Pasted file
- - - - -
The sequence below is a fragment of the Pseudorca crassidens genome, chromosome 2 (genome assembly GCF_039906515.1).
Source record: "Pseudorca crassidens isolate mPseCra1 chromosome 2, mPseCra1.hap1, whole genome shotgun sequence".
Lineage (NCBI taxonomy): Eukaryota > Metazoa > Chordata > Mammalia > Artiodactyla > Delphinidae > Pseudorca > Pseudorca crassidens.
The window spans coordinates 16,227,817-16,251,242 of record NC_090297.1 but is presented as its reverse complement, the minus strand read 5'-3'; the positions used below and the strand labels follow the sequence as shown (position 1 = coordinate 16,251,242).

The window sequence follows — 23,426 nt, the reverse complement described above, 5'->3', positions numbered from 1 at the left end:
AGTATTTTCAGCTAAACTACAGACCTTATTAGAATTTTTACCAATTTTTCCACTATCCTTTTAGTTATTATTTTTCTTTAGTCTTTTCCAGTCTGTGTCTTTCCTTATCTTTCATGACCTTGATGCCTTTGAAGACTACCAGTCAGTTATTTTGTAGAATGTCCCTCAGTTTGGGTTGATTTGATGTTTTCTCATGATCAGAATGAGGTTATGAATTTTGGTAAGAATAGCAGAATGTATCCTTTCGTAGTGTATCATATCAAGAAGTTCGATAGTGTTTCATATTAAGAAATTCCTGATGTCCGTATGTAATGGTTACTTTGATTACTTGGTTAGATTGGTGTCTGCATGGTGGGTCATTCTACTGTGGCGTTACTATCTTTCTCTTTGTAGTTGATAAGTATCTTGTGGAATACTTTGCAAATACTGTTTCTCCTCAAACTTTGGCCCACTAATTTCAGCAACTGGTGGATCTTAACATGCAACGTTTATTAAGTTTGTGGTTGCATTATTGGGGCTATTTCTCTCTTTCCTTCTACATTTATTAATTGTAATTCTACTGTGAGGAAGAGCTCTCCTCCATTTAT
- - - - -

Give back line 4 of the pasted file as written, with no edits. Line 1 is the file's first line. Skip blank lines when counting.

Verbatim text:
The window spans coordinates 16,227,817-16,251,242 of record NC_090297.1 but is presented as its reverse complement, the minus strand read 5'-3'; the positions used below and the strand labels follow the sequence as shown (position 1 = coordinate 16,251,242).